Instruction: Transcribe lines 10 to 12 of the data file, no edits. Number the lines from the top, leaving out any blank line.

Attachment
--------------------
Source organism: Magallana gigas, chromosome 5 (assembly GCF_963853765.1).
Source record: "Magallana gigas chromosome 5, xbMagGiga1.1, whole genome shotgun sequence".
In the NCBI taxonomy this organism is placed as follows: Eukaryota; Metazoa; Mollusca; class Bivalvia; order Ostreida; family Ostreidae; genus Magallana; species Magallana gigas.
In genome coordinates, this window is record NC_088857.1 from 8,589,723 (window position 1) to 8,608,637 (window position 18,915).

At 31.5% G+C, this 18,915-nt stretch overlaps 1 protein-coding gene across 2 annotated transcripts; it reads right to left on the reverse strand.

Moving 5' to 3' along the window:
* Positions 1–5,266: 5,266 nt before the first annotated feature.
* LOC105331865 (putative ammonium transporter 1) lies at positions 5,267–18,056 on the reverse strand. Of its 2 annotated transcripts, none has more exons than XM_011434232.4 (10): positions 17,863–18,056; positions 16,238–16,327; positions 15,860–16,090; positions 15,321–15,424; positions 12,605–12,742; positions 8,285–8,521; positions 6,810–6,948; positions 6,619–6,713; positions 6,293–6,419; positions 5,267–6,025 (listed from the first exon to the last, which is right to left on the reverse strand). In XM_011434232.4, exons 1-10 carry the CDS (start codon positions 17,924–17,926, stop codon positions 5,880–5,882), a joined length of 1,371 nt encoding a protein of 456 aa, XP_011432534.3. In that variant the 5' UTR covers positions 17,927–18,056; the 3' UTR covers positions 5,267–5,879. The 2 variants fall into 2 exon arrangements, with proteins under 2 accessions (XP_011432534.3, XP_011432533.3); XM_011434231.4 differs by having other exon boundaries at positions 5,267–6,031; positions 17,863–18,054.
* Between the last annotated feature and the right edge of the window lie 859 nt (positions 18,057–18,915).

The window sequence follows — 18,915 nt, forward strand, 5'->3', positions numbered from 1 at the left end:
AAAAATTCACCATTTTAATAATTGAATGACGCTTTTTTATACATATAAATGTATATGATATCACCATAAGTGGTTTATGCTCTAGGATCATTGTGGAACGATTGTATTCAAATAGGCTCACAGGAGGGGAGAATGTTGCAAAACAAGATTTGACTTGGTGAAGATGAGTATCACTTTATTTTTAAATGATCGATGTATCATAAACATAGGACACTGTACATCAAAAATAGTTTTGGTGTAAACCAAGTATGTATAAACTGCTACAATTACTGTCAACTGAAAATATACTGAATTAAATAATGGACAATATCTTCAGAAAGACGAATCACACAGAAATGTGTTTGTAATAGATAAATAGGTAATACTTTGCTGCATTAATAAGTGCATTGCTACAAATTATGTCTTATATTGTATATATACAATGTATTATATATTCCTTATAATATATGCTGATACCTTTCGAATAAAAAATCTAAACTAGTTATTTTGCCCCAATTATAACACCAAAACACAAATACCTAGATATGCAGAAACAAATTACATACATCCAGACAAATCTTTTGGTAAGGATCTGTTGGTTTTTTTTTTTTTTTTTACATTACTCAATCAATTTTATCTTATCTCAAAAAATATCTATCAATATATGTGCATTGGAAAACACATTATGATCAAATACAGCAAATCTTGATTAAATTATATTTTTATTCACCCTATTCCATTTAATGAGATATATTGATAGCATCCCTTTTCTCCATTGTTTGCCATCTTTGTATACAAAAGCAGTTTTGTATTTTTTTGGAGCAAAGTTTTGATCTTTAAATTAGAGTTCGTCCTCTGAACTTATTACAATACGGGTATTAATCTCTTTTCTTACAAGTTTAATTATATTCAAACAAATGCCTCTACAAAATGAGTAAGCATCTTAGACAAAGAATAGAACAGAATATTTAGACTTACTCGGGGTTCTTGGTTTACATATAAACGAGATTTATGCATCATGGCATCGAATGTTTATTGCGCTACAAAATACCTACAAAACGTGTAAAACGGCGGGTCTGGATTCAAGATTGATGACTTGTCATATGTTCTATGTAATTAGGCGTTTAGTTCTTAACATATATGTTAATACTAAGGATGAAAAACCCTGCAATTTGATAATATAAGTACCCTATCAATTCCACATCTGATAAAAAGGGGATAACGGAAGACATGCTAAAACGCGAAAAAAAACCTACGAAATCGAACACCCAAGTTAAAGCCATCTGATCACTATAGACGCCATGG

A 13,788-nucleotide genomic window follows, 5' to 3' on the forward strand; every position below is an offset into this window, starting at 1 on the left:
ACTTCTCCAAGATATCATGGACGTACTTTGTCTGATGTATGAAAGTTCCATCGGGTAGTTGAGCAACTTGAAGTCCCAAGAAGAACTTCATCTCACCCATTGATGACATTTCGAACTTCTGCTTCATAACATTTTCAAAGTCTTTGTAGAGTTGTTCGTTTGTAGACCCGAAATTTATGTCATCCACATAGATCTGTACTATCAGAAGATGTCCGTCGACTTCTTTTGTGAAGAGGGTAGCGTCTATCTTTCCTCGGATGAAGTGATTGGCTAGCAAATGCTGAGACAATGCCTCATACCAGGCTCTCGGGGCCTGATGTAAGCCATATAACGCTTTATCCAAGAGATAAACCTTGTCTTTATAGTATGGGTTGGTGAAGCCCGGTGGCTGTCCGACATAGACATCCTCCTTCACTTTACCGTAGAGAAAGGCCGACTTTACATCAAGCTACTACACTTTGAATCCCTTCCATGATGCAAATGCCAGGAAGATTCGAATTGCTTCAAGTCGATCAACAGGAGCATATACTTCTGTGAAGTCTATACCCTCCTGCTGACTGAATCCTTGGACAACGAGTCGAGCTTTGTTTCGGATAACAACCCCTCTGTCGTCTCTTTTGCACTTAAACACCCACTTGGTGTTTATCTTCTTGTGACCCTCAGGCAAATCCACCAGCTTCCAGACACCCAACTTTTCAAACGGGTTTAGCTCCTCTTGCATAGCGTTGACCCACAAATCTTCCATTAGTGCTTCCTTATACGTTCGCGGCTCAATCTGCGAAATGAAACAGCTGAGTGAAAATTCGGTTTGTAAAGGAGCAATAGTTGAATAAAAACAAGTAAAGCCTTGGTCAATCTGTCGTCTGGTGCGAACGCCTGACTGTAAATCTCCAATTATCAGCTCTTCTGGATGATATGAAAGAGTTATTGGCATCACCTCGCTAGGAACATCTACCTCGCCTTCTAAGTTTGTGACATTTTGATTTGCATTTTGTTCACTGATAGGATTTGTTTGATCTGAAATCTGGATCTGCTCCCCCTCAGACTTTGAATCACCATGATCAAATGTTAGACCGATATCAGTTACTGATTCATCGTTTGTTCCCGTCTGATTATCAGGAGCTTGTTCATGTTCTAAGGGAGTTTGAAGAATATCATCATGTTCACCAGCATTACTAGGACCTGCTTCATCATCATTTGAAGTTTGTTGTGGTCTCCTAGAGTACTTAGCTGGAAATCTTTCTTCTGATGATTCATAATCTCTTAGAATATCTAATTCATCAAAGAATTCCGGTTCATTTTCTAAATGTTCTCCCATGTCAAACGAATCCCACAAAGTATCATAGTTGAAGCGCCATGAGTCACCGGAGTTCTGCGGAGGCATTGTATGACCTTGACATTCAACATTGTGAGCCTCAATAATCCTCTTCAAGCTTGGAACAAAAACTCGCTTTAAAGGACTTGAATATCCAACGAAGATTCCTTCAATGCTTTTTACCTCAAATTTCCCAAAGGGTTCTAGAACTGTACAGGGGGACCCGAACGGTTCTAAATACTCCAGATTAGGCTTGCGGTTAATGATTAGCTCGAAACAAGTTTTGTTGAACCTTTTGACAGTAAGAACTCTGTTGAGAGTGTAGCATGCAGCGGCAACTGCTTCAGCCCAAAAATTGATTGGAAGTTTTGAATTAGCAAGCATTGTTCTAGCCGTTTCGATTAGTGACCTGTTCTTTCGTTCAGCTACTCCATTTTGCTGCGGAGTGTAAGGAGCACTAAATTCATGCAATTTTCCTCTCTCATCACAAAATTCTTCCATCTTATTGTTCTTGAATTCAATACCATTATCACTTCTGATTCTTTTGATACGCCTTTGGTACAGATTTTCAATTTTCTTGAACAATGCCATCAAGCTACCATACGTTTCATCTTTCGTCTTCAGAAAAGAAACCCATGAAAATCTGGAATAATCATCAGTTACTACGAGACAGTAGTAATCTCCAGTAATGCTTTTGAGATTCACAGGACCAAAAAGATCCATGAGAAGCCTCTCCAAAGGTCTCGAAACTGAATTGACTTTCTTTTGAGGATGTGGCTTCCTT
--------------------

The window sequence follows — 18,915 nt, forward strand, 5'->3', positions numbered from 1 at the left end:
AAAAATTCACCATTTTAATAATTGAATGACGCTTTTTTATACATATAAATGTATATGATATCACCATAAGTGGTTTATGCTCTAGGATCATTGTGGAACGATTGTATTCAAATAGGCTCACAGGAGGGGAGAATGTTGCAAAACAAGATTTGACTTGGTGAAGATGAGTATCACTTTATTTTTAAATGATCGATGTATCATAAACATAGGACACTGTACATCAAAAATAGTTTTGGTGTAAACCAAGTATGTATAAACTGCTACAATTACTGTCAACTGAAAATATACTGAATTAAATAATGGACAATATCTTCAGAAAGACGAATCACACAGAAATGTGTTTGTAATAGATAAATAGGTAATACTTTGCTGCATTAATAAGTGCATTGCTACAAATTATGTCTTATATTGTATATATACAATGTATTATATATTCCTTATAATATATGCTGATACCTTTCGAATAAAAAATCTAAACTAGTTATTTTGCCCCAATTATAACACCAAAACACAAATACCTAGATATGCAGAAACAAATTACATACATCCAGACAAATCTTTTGGTAAGGATCTGTTGGTTTTTTTTTTTTTTTTTACATTACTCAATCAATTTTATCTTATCTCAAAAAATATCTATCAATATATGTGCATTGGAAAACACATTATGATCAAATACAGCAAATCTTGATTAAATTATATTTTTATTCACCCTATTCCATTTAATGAGATATATTGATAGCATCCCTTTTCTCCATTGTTTGCCATCTTTGTATACAAAAGCAGTTTTGTATTTTTTTGGAGCAAAGTTTTGATCTTTAAATTAGAGTTCGTCCTCTGAACTTATTACAATACGGGTATTAATCTCTTTTCTTACAAGTTTAATTATATTCAAACAAATGCCTCTACAAAATGAGTAAGCATCTTAGACAAAGAATAGAACAGAATATTTAGACTTACTCGGGGTTCTTGGTTTACATATAAACGAGATTTATGCATCATGGCATCGAATGTTTATTGCGCTACAAAATACCTACAAAACGTGTAAAACGGCGGGTCTGGATTCAAGATTGATGACTTGTCATATGTTCTATGTAATTAGGCGTTTAGTTCTTAACATATATGTTAATACTAAGGATGAAAAACCCTGCAATTTGATAATATAAGTACCCTATCAATTCCACATCTGATAAAAAGGGGATAACGGAAGACATGCTAAAACGCGAAAAAAAACCTACGAAATCGAACACCCAAGTTAAAGCCATCTGATCACTATAGACGCCATGG

A 13,788-nucleotide genomic window follows, 5' to 3' on the forward strand; every position below is an offset into this window, starting at 1 on the left: